Aspen Mesh sponsored this post.
Last year was about service mesh evaluation, trialing — and even hype.
While the interest in service mesh as a technology pattern was very high, it was mostly about evaluation and did not see widespread adoption. The capabilities service mesh can add to ease managing microservice-based applications at runtime are obvious, but the technology still needs to reach maturity before gaining widespread production adoption.
What we can say is service mesh adoption should evolve from the hype stage in a very real way this year.
What can we expect to see in 2019?
- The evolution and coalescing of service mesh as a technology pattern;
- The evolution of Istio as the way enterprises choose to implement service mesh;
- Clear uses cases that lead to wider adoption.
The Evolution of Service Mesh
There are several service mesh architectural options when it comes to service mesh, but undoubtedly, the sidecar architecture will see the most widespread usage in 2019. Sidecar proxy as the architectural pattern, and more specifically, Envoy as the technology, have emerged as clear winners for how the majority will implement service mesh.
Considering control plane service meshes, we have seen the space coalesce around leveraging sidecar proxies. Linkerd, with its merging of Conduit and release of Linkerd 2, got on the sidecar train. And the original sidecar control plane mesh, Istio, certainly has the most momentum in the cloud native space. A look at the Istio Github repo shows:
- 14,500 stars;
- 6,400 commits;
- 300 contributors.
And if these numbers don’t clearly demonstrate the momentum of the project, just consider the number of companies building around Istio:
- Aspen Mesh;
- Avi Networks;
- Tufin Orca;
The Evolution of Istio
So the big question is where is the Istio project headed in 2019? I should start with the disclaimer that the following are all guesses. — they are well-informed guesses, but guesses nonetheless.
Now that Istio has hit 1.0, the number of contributors outside the core Google and IBM team are starting to grow. I’d hazard the guess that Istio will be truly stable around 1.3 sometime in June or July. Once the project gets to the point it is usable at scale in production, I think you’ll really see it take off.
Emerging Vendor Landscape
At Aspen Mesh, we hedged our bets on Istio 18 months ago. It seems to be becoming clear that Istio will win service mesh in much the same way Kubernetes has won container orchestration.
Istio is a powerful toolbox that directly addresses many microservices challenges that are being solved with multiple manual processes, or are not being solved at all. The power of the open source community surrounding it also seems to be a factor that will lead to widespread adoption. As this becomes clearer, the number of companies building on Istio and building Istio integrations will increase.
Istio Will Join the Cloud Native Computing Foundation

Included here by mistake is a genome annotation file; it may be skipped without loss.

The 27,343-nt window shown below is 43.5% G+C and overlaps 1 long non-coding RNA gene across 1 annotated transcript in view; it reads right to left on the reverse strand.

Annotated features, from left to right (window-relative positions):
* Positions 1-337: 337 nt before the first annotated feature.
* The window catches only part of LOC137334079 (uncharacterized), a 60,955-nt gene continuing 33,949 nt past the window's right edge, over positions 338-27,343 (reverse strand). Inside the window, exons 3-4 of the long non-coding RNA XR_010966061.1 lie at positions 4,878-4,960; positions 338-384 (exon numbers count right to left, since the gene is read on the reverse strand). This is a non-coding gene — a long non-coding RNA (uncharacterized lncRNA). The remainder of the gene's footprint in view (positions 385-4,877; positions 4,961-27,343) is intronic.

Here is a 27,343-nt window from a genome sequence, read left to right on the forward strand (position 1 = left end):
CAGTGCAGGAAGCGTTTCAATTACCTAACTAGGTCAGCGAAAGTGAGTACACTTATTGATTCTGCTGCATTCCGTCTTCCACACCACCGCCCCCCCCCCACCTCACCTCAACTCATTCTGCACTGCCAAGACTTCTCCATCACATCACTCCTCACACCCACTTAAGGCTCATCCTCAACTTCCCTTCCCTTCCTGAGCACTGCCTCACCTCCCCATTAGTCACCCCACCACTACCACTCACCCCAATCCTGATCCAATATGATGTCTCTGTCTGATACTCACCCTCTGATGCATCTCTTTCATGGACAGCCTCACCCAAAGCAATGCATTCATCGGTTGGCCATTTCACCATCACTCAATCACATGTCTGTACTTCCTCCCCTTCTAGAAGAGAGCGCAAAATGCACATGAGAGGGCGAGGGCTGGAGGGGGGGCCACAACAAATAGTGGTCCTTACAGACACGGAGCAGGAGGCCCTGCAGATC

Total guess here, but I’d bet on this happening in 2019. CNCF has proven to be an effective steward of cloud-native open source projects. I think this will also be a key to widespread adoption which will be key to the long-term success of Istio. We shall see what the project founders decide, but this move will benefit everyone once the Istio project is at the point it makes sense for it to become a CNCF project.
Real-World Use Cases Are Key To Spreading Adoption
Service mesh is still a nascent market and in the next 12-24 months, we should see the market expand past just the early adopters. But for those who have been paying attention, the why of a service mesh has largely been answered. The why is also certain to evolve, but for now, the reasons to implement a service mesh are clear. I think that large parts of the how are falling into place, but more will emerge as service mesh encounters real-world use cases in 2019.
I think what remains unanswered is “what are the real world benefits I am going to see when I put this into practice”? This is not a new question around an emerging technology. Neither will the way this question gets answered be anything new: and that will be through uses cases. I can’t emphasize enough how use cases based on actual users will be key.
Service mesh is a powerful toolbox, but only a small swath of users will care about how cool the tech is. The rest will want to know what problems it solves.
I predict 2019 will be the year of service mesh use cases that will naturally emerge as the number of adopters increases and begins to talk about the value they are getting with a service mesh.
If you are already using a service mesh, you understand the value it brings. If you’re considering a service mesh, pay close attention to this space and the number of uses cases will make the real world value proposition more clear. And if you’re not yet decided on whether or not you need a service mesh, check out the recent Gartner, 451 and IDC reports on microservices — all of which say a service mesh will be mandatory by 2020 for any organization running microservices in production.
The New Stack is a wholly owned subsidiary of Insight Partners, an investor in the following companies mentioned in this article: Tigera, Real.
Feature image via Pixabay.